Blakely Murphy is an energetic teenager who is back playing volleyball -- her passion -- after a medical odyssey into her brain to locate the source of her seizures.
What at first seemed to be epilepsy turned out to be a tumor, growing deep within the inner labyrinths of her brain. The operation that Murphy, 15, underwent two months ago was performed while she was awake.
Not too long ago, the deep-seated growth would have been unreachable because it flourished in an area that could not be treated using conventional techniques. In the past few years, however, brain-mapping technology has evolved, allowing neurosurgeons to traverse the frontiers of the human brain.
"Her tumor was a benign ganglioglioma, which is a relatively low-grade tumor," said Dr. Steven Schneider, the pediatric neurosurgeon at Cohen Children's Medical Center in New Hyde Park.
Schneider removed the abnormality from Murphy's brain in April during a procedure performed while the St. James teen was awake -- another innovation considered a boon to neurosurgery.
Murphy, her mom, Dawn, and Schneider talked about the surgery Friday during a Cohen news conference.
Murphy's benign growth had developed in what Schneider calls eloquent regions of the brain -- those that control movement, language, vision and speech. He needed Murphy to be awake as his instruments probed the depths of the three-pound organ.
To reach the tumor, Schneider used brain-mapping technology -- neuro-navigation -- that helped him move through the brain's folds and crevices, bypassing eloquent regions.
Being awake during surgery means the patient is a participant in the operation, neurosurgeons say.
Murphy has much in common with Donald Squire, 52, of East Northport, who underwent brain surgery for glioblastoma multiforme. This serious malignancy has become a growing public health concern in recent years.
Squire's tumor was also growing in eloquent regions of the brain and he too had to be awake during the procedure. Dr. Ramin Rak, neurosurgeon at the Long Island Brain Tumor Center, removed the cancer at Huntington Hospital in December.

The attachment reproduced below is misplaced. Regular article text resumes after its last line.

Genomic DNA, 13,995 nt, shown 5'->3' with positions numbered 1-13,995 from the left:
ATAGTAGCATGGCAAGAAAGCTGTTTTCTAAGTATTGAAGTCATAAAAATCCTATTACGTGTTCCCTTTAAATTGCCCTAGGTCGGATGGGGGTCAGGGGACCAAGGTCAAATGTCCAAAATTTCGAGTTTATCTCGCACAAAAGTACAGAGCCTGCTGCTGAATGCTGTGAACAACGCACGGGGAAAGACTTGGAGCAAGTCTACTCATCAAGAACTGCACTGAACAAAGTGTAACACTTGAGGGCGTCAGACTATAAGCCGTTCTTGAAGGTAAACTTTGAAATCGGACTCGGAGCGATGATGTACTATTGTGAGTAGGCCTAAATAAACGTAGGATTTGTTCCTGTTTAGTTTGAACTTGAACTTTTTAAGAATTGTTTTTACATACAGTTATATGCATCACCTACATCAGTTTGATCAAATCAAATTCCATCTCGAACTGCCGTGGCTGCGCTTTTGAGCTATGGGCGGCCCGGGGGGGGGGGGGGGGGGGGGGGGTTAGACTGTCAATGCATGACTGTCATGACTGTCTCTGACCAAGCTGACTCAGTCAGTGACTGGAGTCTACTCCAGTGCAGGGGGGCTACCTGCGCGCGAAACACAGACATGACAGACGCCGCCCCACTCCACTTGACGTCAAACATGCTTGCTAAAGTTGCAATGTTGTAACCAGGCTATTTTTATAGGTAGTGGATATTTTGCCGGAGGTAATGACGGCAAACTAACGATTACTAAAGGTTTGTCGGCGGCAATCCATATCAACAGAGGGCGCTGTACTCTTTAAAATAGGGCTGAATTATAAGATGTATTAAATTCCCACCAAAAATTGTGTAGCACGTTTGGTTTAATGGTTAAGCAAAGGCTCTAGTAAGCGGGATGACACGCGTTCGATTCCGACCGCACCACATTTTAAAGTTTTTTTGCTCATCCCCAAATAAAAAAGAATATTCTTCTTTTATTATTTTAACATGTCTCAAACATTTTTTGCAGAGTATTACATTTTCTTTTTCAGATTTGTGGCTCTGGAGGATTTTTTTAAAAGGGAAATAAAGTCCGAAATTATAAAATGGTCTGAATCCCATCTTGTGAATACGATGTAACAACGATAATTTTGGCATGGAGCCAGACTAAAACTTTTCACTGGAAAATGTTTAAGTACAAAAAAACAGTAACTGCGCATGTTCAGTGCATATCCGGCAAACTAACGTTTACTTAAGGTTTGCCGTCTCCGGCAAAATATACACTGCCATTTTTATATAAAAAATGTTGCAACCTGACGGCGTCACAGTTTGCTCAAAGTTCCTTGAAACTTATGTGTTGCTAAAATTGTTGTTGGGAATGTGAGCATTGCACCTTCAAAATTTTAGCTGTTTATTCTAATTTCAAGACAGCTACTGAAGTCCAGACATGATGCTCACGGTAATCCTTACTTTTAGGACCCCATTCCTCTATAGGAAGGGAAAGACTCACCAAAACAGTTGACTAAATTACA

The brain tumor center in Rockville Centre is an arm of Neurological Surgery Pc, a practice with divisions in Nassau and Suffolk counties.
Glioblastoma doesn't grow in a discrete bundle, doctors say, but fans out in tentacles.
Just as Schneider utilized new technology to navigate within the boundaries of Murphy's cranium, Rak too used neuronavigation technology in Squire's case.
Before his tumor was discovered, Squire said his only inkling that something had gone awry was twitching in one eye.
"It was happening every morning for a while," Squire said. "But I would wait a few minutes and it would go away."
His wife, a veteran registered nurse at Huntington Hospital, recommended emergency care when the twitching became persistent and Squire felt an overwhelming sense of malaise. Melanie Squire suspected a stroke. Brain scans revealed the tumor.
Rak said the operation was minimally invasive.
"This allowed us to expose only a smaller part of the brain and to identify anatomical landmarks with neuronavigation," Rak said.
"Everyone told me to take my husband into the city," she said. "But his hands are absolutely golden," Melanie Squire said of Rak.
Rak had told the Squires that Donald might lose some of his peripheral vision as a result of the surgery, but Squire said he has noticed no changes.